Ask any retailer or professional!

ginga1414's picture

I would dare say that 90 to 95% of Fayette County citizens moved here to get away from Atlanta.

I've seen Fayette County go from a place where citizens could trust their public officials to a place where you have to watch your back every second for fear of what might come next. They are bulldozing $450,000 homes in upscale neighborhoods. They are trying to build thoroughfares through neighborhoods, wetlands and over creeks that supply drinking water for the county. They manipulate elections and judges have the morals of alley cats. Now, they are planning to have us fund mass transit and roads for every other county in the region.

It isn't a pretty picture, G35. Rest assured, however, you won't be receiving any hot pointed posts from me.

cogitoergofay's picture

G35 Dude--- you are so right ! I moved here to avoid the traffic of Atlanta and now we are inviting it back in with unnecessary roads that require us the taxpayers to maintain them. I debated with the late, great Dan Lakly when he was a commissioner to NOT switch to the ARC. He later admitted that it was a mistake.

Fayette has been a good place to live for quite a while but we are about to be swallowed up by Atlanta.

You are absolutely correct about building those roads from Atlanta to Peachtree City! With roads it will be so much easier for them to travel more quickly and more of them. And if there is a train or a bus also, they can live here and work there or vic-versa.

I know that to be a fact due to the fact that I have studied the Roman Empire and all of the roads they built to and from Rome. All roads even from England, led to Rome. Of course it was to supply the conquering Roman armies that they built them.

However, don't you know, the people on the other end of the road found those same roads handy, although they were cobblestones or logs and pretty bumpy, to go see what was so grandeur about the other end of the Road in Rome. The little boat ride into France posed little problem.

Rome couldn't feed all of them due to all of the farmers in the army, so the queen of Rome said, "feed them cake!"

I may have mixed some French History in there, but you get the possibilities.

We even once built a great big building in New York City to off-load people from everywhere, and a great big statue from France said this was the place for all of the world's poor and humble and mafia.

We hauled in tens of thousand from Orient to California to railroad acrosst the USA, also. "Shanghighed" them on boats, you see.
Then we took all them southwestern states from Poncho but kept the Mexicans
that were thar and now they is mixed up with them what came in later--they used tunnels mostly. The Underground forget that one!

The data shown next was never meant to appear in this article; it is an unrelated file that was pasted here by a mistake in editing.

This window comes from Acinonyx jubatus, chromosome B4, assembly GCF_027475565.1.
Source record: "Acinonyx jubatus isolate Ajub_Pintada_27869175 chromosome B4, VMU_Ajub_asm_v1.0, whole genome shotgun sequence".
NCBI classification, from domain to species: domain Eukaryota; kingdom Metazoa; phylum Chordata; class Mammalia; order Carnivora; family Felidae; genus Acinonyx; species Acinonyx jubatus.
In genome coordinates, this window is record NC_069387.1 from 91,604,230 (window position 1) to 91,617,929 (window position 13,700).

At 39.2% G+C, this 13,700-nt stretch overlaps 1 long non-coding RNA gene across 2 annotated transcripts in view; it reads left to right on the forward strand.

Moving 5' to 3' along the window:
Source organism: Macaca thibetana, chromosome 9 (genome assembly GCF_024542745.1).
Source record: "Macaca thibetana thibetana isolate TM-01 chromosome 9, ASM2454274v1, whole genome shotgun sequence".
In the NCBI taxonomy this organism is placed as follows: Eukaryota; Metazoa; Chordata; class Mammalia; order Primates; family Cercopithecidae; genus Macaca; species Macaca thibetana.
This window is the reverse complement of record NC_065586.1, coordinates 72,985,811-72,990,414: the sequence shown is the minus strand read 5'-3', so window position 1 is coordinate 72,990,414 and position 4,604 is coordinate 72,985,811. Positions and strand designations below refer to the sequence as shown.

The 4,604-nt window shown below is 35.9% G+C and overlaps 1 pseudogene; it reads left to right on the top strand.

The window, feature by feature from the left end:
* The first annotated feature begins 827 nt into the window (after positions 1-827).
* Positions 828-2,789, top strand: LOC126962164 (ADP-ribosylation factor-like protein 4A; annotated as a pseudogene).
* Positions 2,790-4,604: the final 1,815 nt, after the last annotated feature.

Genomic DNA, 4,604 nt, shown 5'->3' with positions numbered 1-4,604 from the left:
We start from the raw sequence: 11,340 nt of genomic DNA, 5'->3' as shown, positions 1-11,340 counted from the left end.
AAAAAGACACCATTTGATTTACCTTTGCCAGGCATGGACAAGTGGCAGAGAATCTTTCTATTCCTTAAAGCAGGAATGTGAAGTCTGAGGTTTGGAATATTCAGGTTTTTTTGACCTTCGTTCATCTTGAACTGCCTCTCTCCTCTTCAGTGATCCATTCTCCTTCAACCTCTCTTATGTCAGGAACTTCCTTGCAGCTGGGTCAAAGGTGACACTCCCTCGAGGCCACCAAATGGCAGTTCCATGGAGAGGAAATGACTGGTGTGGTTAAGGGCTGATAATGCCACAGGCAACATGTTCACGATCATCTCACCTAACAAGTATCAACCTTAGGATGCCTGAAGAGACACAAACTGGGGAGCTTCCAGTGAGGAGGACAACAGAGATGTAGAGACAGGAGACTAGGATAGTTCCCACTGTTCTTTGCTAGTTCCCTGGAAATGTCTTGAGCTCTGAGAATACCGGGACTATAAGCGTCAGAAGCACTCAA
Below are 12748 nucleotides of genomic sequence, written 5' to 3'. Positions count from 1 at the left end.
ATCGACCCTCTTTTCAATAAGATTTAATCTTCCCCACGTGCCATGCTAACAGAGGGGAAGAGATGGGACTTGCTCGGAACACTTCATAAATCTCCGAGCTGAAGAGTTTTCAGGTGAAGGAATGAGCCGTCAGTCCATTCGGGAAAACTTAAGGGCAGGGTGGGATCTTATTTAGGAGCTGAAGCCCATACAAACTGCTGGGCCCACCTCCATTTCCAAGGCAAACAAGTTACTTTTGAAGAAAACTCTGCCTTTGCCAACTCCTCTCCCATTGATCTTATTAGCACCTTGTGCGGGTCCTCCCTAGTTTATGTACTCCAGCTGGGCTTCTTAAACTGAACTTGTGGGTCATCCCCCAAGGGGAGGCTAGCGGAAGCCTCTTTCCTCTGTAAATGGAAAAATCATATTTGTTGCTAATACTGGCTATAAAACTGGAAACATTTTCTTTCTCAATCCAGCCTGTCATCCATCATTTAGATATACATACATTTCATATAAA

No such statue is in Arizona yet.

You can hardly find a Scots-Irish or other Merican nomore whar ever one looks!

Gene61's picture

Fayette county doesn't meet any of the criteria , looks like its all about money..

As for Haddix, well the board has spoken, you're done.

It only takes about 30 mins. to get to the MARTA station at the airport. It's not that inconvenient, for some people in north Fayette it is even closer than that.

You are right Gene Fayette county doesn't seem to meet any of the criteria for dollars to be spent here. They want to take our money and we will get nothing to show for it.

Then the trip would take about 5 mins. and keep all those cars off of the I-85/Hwy.74 interchange.

...for doing what is right for Fayette County. It doesn't make sense that we pay into ARC for projects that do not benefit our community. If we were geographically closer to Atlanta, then it would make sense to pay into the "big pot" of ARC. You're upsetting the "good ol' boy network" that has been in place down here for decades - good for you!

(p.s. it was great seeing you at the Dragon Boat Races... our team came in 20th... not bad for our first time at the races!)

ginga1414's picture

Thank you for having the courage to stand up for the citizens of our county. There are a whole lot of folks in Fayette County who appreciate your openness and honesty. I appreciate the fact that you have provided information that others wouldn't provide.

NUK_1's picture

.....that were able to remove this backward and laughably egotistical close-minded "representative" so that at least FC has a snowball's chance of something good coming from this instead of absolutely nothing but more wasted money, missed opportunities and shame.

What is it with PTC mayors and their enormous egos attracting negative attention and making a joke out of PTC with their blather? The rest of FC was able to somehow keep that BS contained this time, though it has Brown to deal with for 4 years now.